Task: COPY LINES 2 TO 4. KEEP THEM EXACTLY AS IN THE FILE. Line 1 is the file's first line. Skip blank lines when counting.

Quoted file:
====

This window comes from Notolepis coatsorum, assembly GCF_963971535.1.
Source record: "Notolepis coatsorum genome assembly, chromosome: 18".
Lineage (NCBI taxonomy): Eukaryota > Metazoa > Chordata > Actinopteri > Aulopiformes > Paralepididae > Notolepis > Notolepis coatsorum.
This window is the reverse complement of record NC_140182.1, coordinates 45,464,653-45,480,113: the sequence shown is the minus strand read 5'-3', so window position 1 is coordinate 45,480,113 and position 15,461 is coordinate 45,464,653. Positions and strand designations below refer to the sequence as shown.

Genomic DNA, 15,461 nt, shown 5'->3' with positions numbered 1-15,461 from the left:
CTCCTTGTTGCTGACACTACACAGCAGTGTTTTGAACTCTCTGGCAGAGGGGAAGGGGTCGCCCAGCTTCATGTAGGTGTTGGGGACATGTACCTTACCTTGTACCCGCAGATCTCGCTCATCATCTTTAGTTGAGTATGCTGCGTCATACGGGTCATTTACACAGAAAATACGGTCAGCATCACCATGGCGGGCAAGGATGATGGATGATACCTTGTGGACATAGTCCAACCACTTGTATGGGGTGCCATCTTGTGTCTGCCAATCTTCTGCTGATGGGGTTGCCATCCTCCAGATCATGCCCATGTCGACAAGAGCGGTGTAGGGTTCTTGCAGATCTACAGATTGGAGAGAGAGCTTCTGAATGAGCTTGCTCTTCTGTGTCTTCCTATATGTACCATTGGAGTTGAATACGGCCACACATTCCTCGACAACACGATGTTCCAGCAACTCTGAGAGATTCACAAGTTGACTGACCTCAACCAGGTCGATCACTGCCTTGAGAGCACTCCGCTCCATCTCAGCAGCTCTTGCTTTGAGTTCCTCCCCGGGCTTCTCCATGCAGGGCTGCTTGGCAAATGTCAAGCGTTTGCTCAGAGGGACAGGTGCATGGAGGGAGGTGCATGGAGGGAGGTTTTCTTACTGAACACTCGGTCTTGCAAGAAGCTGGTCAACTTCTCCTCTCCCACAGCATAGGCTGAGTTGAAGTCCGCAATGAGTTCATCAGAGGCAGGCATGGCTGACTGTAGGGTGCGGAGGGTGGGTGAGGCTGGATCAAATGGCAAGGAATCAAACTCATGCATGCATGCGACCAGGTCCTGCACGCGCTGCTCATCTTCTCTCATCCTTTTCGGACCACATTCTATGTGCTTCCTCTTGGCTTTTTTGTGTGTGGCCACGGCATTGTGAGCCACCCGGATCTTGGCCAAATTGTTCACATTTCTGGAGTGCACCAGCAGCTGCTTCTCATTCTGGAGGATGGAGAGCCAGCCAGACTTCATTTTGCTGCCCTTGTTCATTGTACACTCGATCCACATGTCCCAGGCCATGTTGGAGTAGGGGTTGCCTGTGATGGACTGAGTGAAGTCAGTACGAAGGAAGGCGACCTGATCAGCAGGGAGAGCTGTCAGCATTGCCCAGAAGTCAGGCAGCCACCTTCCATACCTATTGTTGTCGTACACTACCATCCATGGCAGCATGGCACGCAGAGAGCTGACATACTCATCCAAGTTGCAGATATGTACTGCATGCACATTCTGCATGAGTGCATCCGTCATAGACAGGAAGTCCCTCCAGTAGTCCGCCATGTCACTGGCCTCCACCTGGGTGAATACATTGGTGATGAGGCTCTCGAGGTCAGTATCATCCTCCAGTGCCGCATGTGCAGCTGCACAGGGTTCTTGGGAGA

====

Source record: "Notolepis coatsorum genome assembly, chromosome: 18".
Lineage (NCBI taxonomy): Eukaryota > Metazoa > Chordata > Actinopteri > Aulopiformes > Paralepididae > Notolepis > Notolepis coatsorum.
This window is the reverse complement of record NC_140182.1, coordinates 45,464,653-45,480,113: the sequence shown is the minus strand read 5'-3', so window position 1 is coordinate 45,480,113 and position 15,461 is coordinate 45,464,653. Positions and strand designations below refer to the sequence as shown.